Let me give the simplest example. I am the founder of rotki, the opensource + local portfolio tracker for crypto. I would like to get funding for hop support. I make a proposal. Vote for it and since I have such a high % of votes delegated to me I could probably even make it pass alone with the help of 1-2 of you.

This would be unethical.

I agree with olimpio’s take.

conflicts of interest a special soap box for me, and i have been vocal in the past about my attention them. until the governance token experiment is perfected—i voted for weighted—delegates must be diligent about preserving confidence in the system and ensuring a bias and game-free operation to the extent possible. for me, this means expressing opinions and taking action to combat bias. even the impression of a conflict is a conflict.

for that reason, disallowing delegates from voting on their own proposal is low-hanging-fruit and an easy win. (recall i would not vote on multisig compensation for similar reasons though it wasn’t even my own proposal).

I think building a culture that encourages conflict disclosure is a worthwhile goal–as is strongly condemning the behavior of malevolently circumventing it–but none of your examples will be prevented by mandating that delegates are not able to vote for themselves. Although it’s not a perfect argument, I do think the idea that “if you ban something, only criminals will have access to that something” is relevant here. In all of your examples, if those people had malicious intent (which we need to assume), they would have voted for themselves anyway in a an undetectable way. Then, the good actors who didn’t vote for themselves would lose to the bad actors who did vote for themselves.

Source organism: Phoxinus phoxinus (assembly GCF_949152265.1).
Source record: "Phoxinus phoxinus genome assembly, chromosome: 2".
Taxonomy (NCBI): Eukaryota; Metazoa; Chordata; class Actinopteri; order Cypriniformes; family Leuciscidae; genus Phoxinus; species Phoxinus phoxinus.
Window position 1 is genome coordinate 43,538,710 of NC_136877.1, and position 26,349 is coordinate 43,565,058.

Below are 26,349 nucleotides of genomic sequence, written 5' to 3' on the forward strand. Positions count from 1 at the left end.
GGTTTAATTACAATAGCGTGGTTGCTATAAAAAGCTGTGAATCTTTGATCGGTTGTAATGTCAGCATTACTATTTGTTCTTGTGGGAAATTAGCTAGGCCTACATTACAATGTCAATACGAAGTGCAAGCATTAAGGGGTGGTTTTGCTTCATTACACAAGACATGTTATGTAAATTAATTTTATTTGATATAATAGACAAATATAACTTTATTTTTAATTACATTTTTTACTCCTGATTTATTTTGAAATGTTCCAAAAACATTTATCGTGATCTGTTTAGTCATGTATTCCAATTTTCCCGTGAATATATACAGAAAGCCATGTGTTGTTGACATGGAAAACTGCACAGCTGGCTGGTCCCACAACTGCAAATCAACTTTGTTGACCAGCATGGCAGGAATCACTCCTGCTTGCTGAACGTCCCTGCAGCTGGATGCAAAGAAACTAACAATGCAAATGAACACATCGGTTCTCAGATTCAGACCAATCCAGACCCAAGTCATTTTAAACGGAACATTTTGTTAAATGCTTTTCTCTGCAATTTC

I don’t believe this is a good argument to allow people to vote for themselves.

Regardless, it’s also important to look at the impact and scope of what we are discussing here:

For someone malicious to be able to (1) undelegate $HOP to himself, (2) delegate it to a burner wallet, and (3) vote for himself undetected, he needs to have a significant amount of $HOP for it to have any impact on the vote’s outcome.

Taking a look at Tally into Hop’s 30 top delegates, there are only 7 people that have been delegated by less than 3 people.

This means that there are 7 in 30 people that could potentially undelegate and delegate HOP to a burner wallet and have a significant impact on a vote. The other 23 delegates received delegations in a much more granular way; I find it unlikely that 1151 people will undelegate to Lefteris (as an example) and switch to his burner wallet. The majority of the delegated HOP needs to be controlled by the delegate himself or interested affiliated parties to be able to successfully perform a sybil attack.

I think that the risk of conflict of interest votes from 23 delegates is greater than the risk of sybil attack from 7 delegates.

Edit: 7, not 6

Voted weighted for this reason.